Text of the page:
Actually, it was a big deal. Pham has keratoconus in his left eye and wears special contact lenses to correct his vision. Keratoconus is a progressive condition in which the cornea thins and bulges out into a cone shape, causing severe astigmatism and distorted vision. Its cause is unknown. Pham was unaware of the condition for some time. While playing for the St. Louis Cardinals farm team in 2008, he realized that his high strikeout rate might be blamed on a vision problem. He went for an eye exam and got glasses. After a few months, though, they weren’t helping. The Cardinals farm director encouraged Pham to see another doctor who diagnosed the keratoconus. Unfortunately, continued attempts at vision correction didn’t improve Pham’s game.
After the 2009 season, Dr. Brian Boxer Wachler reached out to Pham about Holcomb C3-R, a non-invasive cross-linking procedure that uses a proprietary solution to increase the corneal collagen, strengthening the cornea and stabilizing the keratoconus. Following the procedure, it took a few tries with custom rigid and soft contact lenses to create the lenses that keep Pham competitive in a field where vision better than 20/20 is common. His career batting average is currently .279 (Gardner is at .259). Pham’s courage and persistence in the face of what could have been a career-ending eye condition earned him an award as Ambassador by the National Keratoconus Foundation. In that capacity, Pham speaks to groups around the country.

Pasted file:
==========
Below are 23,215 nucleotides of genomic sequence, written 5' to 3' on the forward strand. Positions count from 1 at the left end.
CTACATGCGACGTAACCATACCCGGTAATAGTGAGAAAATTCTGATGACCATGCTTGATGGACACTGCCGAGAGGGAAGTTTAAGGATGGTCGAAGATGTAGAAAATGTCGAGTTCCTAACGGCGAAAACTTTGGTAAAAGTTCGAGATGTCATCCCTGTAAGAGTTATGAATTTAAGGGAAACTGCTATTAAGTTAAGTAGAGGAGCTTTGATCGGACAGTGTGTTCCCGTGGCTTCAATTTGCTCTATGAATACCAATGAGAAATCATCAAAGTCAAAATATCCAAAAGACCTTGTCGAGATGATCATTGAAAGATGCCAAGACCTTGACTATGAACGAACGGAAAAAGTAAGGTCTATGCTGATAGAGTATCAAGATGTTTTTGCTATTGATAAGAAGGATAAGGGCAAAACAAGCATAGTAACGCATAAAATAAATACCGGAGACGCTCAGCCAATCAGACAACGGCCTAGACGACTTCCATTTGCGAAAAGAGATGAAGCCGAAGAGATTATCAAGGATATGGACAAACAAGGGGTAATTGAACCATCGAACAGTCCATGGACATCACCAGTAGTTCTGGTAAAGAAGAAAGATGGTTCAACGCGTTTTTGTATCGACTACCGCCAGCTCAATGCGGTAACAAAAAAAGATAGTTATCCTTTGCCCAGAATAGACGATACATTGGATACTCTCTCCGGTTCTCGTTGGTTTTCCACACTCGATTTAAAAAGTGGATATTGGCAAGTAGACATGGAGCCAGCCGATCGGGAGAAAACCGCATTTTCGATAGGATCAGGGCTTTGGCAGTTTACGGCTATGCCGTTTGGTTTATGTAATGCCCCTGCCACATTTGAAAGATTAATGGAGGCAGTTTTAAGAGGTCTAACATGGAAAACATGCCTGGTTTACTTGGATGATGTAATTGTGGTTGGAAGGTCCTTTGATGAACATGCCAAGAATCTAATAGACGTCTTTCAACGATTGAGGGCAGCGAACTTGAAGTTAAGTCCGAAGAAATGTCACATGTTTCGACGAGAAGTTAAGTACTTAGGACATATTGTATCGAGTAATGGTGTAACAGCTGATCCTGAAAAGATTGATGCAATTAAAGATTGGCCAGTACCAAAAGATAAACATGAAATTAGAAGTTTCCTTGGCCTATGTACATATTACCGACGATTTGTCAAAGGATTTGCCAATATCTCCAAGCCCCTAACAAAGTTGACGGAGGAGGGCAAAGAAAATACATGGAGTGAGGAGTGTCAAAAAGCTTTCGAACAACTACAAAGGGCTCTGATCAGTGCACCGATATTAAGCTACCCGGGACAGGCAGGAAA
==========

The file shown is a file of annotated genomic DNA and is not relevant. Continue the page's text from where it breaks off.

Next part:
The Tampa Bay Rays went on to win the game 7-2. Although Pham’s four at bats earned him only a base on balls, fans will remember his skill and aplomb with the lost contact lens play. You can learn more about the advantages of contact lenses over spectacles for peripheral vision, reduced spatial distortion, depth perception, dynamic visual acuity, improved eye-hand coordination and personal confidence for athletes with our CE, Explore Specialty Markets to Build Your Contact Lens Business at 2020mag.com/ce.